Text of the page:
Observations on life; particularly spiritual

Posts tagged “freedom

The Canberra Declaration

Canberra declaration 1This document was drafted in 2010 by a number of concerned Christian leaders from various backgrounds. It is a national declaration about the Judeo-Christian foundations which have made the West and Australia free, prosperous and democratic. It directs us to some of the key issues and values facing not just this nation, but all nations. The values listed here are very much under threat, and need to be vigorously and courageously championed.

The Preamble to the Australian Constitution contains the words, “Humbly relying on the blessing of Almighty God”. As Australian citizens we continue to declare that we too put our trust in Almighty God.

For centuries, to speak of Western civilization was to speak of Christian civilization. The two were in many ways synonymous. The values that we have cherished and sought to strengthen are in large measure founded on the Judeo-Christian belief system. The many freedoms, advantages, opportunities, values and liberties which characterize the West owe much to the growth of Christianity with its inherent belief in the dignity of the human person as created in the image of God and the code of behavior that flows from this belief.

The Canberra Declaration follows on from the 2009 Manhattan Declaration and the 2010 Westminster Declaration. It declares that when Christian values are respected and allowed freedom of expression, not just confined to so-called sacred spaces but in the public arena as well, society is richer and healthier.

We wish to emphasize three areas that demand particular attention in our contemporary Australian society, namely religious freedom, marriage and the family, and the sanctity of human life. Were we to undermine any one of these values, the social fabric of our nation would be seriously weakened, to our personal and collective detriment.

Religious Freedom

Religious freedom includes freedom of conscience and freedom of speech. The importance of these freedoms is shown in countries where they are threatened or absent. Police states and totalitarian nations inevitably begin with the curtailment of basic liberties, including religious freedom and the right to speak one’s mind and conscience. This includes the right to change one’s religious beliefs.

We affirm the basic necessity of freedom of conscience, having the liberty to speak publicly about one’s faith and beliefs, and having the right to practise the religion of one’s choice. If these freedoms are removed – even in the name of supposed benefits – the prized values of democracy and liberty are seriously undermined.

In Australia today these freedoms are being restricted by laws which, although appearing positive on first reading, have the potential to lead to unintended and unacceptable consequences. These laws include anti-discrimination legislation, hate crime laws and legislation on religious and sexual vilification – each of which may be interpreted in a way that effectively works as a barrier to religious freedom and freedom of speech.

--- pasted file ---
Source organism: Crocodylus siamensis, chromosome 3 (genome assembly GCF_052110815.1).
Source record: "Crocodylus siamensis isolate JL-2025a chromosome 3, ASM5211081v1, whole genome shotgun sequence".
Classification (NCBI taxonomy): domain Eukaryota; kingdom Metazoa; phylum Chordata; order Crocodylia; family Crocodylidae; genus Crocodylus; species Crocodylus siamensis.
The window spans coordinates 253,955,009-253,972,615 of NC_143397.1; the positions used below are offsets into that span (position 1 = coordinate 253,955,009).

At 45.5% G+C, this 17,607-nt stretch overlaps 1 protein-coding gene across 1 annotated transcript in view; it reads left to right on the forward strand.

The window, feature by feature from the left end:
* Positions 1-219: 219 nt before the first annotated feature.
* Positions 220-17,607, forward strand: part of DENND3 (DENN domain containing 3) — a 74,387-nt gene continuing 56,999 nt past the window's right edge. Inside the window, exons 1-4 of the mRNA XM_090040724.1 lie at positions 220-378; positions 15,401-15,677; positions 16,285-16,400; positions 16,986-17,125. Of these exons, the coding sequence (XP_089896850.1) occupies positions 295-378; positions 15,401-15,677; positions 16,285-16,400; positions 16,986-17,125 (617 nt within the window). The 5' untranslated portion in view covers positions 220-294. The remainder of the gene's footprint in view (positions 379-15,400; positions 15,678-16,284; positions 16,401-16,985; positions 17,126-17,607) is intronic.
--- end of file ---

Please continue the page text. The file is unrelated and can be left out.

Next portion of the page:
Thus the signers of this declaration affirm the fundamental right of Australians to religious freedom and freedom of speech, and we oppose legislation which denies such freedoms. We likewise oppose laws subjugating our nation to foreign powers and instrumentalities which restrict these freedoms.

Marriage and Family

Another vital package of values and social benefits is the long-standing institution of the natural family resulting from marriage between a man and a woman – as affirmed by the definition of marriage in the Marriage Act: “…the union of a man and a woman to the exclusion of all others, voluntarily entered into for life”.

No other social institution has done so much good for people and for nations, yet marriage is being undermined, to the detriment of children, individuals, and society itself.

Lifelong marriage between a man and a woman guarantees children their biological birthright to a mother and a father and has a proven track record of providing them with protection, education, welfare, support and nurture. No other arrangement has improved upon the benefits of marriage.

In the face of competing alternatives and moves to redefine marriage, we affirm the importance and social utility of marriage between a man and a woman and the families formed thereby.

Human Life

The third important set of values revolves around the sanctity of human life which is being undermined in much of the Western world, through abortion, euthanasia, and some of the new reproductive technologies.

We believe that all human life, being made in the image of God, has intrinsic and equal value from conception to life’s natural end.

The very heart of a humane and civilized society is based on the way it treats its most vulnerable and innocent members including the unborn and the disabled. We therefore insist on the right of all persons, including those who are vulnerable or dependent, to protection from conception to natural death. We will support, protect, and be advocates for such people, since to do anything less is to weaken our humanity and despise our personhood.

We will not comply with any directive that compels us to participate in or facilitate abortion, embryo-destructive research, assisted suicide, euthanasia, or any other act that involves the intentional taking of innocent human life.

Conclusion

Religious freedom, marriage and family, and the sacredness of human life have provided the foundations enabling Western democratic societies to flourish. We erode these foundations at our peril.

The faith which is at the heart of many of the values and strengths underpinning the Australian nation now compels us to speak up in their defence.

For the future of this nation, and for our children’s future, we call upon all like-minded citizens to support and sign this declaration.

Posted, April 2017


Slavery and freedom

We are all slaves to what we follow